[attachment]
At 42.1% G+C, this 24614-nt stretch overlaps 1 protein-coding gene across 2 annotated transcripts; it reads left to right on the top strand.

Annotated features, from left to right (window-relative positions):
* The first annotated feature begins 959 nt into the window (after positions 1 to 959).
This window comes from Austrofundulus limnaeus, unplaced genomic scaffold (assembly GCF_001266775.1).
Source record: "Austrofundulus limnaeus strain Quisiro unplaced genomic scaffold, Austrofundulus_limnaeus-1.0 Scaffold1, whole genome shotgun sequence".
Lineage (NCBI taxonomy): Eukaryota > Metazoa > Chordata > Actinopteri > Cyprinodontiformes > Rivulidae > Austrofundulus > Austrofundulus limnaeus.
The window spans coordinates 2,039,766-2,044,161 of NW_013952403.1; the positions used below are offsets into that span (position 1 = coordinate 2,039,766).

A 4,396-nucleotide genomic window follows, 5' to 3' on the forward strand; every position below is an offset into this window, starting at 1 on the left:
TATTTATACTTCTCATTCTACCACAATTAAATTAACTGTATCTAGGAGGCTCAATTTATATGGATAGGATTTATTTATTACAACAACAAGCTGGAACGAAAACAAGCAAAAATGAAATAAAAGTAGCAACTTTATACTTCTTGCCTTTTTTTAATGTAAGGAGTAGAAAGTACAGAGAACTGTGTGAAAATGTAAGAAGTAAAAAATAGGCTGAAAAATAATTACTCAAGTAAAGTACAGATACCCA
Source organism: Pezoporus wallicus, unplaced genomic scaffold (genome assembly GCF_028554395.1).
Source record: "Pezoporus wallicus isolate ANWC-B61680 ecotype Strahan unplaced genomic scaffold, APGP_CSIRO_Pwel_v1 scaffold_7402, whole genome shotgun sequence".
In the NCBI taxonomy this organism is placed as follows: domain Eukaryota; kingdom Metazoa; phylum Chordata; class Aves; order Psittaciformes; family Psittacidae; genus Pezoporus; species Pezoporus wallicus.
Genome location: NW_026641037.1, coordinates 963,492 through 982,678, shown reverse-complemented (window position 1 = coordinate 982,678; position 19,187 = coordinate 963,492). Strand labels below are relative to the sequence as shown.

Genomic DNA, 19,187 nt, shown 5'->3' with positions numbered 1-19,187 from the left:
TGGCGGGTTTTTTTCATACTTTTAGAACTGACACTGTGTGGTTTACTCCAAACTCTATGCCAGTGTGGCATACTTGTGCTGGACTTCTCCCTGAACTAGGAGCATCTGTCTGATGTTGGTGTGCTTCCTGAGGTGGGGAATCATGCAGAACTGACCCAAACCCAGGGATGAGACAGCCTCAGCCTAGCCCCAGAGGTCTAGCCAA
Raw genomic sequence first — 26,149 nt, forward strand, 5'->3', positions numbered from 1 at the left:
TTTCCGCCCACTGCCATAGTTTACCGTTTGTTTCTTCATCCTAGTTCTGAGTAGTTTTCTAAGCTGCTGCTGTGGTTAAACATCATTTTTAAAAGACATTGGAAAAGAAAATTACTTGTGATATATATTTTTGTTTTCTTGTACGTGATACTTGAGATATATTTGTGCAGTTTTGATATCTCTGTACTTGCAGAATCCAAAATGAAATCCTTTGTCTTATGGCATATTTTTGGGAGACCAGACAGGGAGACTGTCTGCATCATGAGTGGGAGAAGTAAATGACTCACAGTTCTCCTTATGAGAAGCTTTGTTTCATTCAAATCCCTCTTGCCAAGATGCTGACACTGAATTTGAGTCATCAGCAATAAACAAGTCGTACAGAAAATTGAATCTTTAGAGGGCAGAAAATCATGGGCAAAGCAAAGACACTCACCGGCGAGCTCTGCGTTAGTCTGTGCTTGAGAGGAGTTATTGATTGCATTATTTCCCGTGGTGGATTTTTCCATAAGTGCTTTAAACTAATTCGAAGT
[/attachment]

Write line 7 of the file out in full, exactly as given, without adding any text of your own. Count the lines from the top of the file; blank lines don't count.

The window spans coordinates 2,039,766-2,044,161 of NW_013952403.1; the positions used below are offsets into that span (position 1 = coordinate 2,039,766).